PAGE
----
Unlike the simpler mortality tables, the increment-decrement model poses an added complication in the formulation of expected worklife which has implications for calculating expected earnings: The values for survivors by age and work force status depend upon the age at which one begins the computations and the distribution of persons by work force status at that age. In a mortality table, any arbitrary value for l.sub.o will yield the same expectation of life for each successive age. In the increment-decrement table, one must set either the active or inactive population to zero at the starting age. For example, the expected working life for persons inactive at age 16 is computed by setting sup.I.l.sub.16 = 1,000 and sup.A.l.sub.16 = 0. The associated sup.I.l.sub.x and sup.A.l.sub.x can then be computed from these two initial values. If one starts at age 17, or calculates the table for persons out of the work force at age 16, all of the sup.I.l.sub.x and sup.A.l.sub.x values will change.

Expected earnings at age x are calculated by introducing annual earnings. Let total annual earnings in year x(y.sub.x.) be paid in two equal biannual payments. The payments to persons changing work force status during a year can be approximated by assuming that a person who becomes inactive or dies is active for the first half of the year, and that a person who is inactive and becomes active has earnings in the last half of the year. Under these conditions:

Expected earnings for active person = (1/.sup.A.l.sub.x.) * [(1 - q.sub.x+n.) at age x (.sup.A.l.sub.x+n.sup.A.P.sup.A.sub.x+n.y.sub.x+n + 0.5.sup.A.l.sub.x+n.sup.A.P.sup.I.sub.x+n.y.sub.x+n + 0.5.sup.I.l.sub.x+n.sup.I.P.sup.A.sub.x+n.y.sub.x+n.) + 0.5.sup.A.l.sub.x+n.q.sub.x+n.y.sub.x+n.]

As does the formula for expected worklife, this formula for expected earnings describes four groups who work (or, more precisely, are active) for different portions of the year between ages x + n and x + n + 1. Years of work, however, are now evaluated in terms of total dollars earned by each of the four groups.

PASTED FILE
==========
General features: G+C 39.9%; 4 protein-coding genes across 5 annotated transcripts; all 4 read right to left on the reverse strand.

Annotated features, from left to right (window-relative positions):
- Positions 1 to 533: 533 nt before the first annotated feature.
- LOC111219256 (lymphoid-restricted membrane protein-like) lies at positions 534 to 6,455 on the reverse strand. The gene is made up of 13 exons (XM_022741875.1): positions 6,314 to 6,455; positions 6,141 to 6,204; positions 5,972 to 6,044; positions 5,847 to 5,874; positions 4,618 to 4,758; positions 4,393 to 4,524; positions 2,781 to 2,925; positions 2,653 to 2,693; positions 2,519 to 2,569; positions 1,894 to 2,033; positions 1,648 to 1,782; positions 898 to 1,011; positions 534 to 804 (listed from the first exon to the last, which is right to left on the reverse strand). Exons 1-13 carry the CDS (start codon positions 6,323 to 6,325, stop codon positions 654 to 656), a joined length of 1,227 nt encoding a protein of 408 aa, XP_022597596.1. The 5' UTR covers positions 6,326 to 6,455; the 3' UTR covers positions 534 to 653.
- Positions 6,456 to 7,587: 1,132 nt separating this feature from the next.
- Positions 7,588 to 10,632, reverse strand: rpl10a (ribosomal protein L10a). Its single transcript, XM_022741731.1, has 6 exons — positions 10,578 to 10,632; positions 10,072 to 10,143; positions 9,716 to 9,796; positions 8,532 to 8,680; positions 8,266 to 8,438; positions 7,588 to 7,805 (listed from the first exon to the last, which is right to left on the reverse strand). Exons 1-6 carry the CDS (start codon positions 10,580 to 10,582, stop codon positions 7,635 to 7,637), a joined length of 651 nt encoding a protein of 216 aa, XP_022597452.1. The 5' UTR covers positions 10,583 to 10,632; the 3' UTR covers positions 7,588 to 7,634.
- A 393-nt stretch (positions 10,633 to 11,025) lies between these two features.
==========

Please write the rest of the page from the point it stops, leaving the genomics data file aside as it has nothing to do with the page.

The above formula for calculating expected earnings involves an assumption either that time has no value, or that productivity and inflation gains are exactly offset by the market rate of interest. While some expert witnesses still advocate the use of such a "total offset method, ".sup.3 courts today will accept the discounting of future earnings to reflect the net time value of money. The expected earnings equation can be modified to accommodate discounting by defining either a continuous compounding rate (r) or its annual discount rate equivalent (d), that is, 1 + d).sup.-n = (For instance, if the annual rate of discount is 11 percent, its continuous compounding equivalent is 10.44 percent.) The present value of expected earnings for an active person at age x, in continuous discounting form is: (1/.sup.A.l.sub.x.) * [left brace](1 - q.sub.x+n.) [0.5.sup.A.l.sub.x+n.sup.A.P.sup.A sub.x+n.y.sub.x+n.(e.sup.(n+.5)r + e.sup.(n+1)r.) + 0.5.sup.A.l.sub.x+n.sup.A.p.sup.I.sub.x+n.y.sub.x+n.e.sup.(n+.5)r + 0.5.sup.I.l.sub.x+n.sup.I.P.sup.A.sub.x+n.y.sub.x+n.e.sup.(n+1)r] + 0.5.sup.A.l.sub.x+n.q.sub.x+n.y.sub.x+n.e.sup.(n+1)r.[right brace]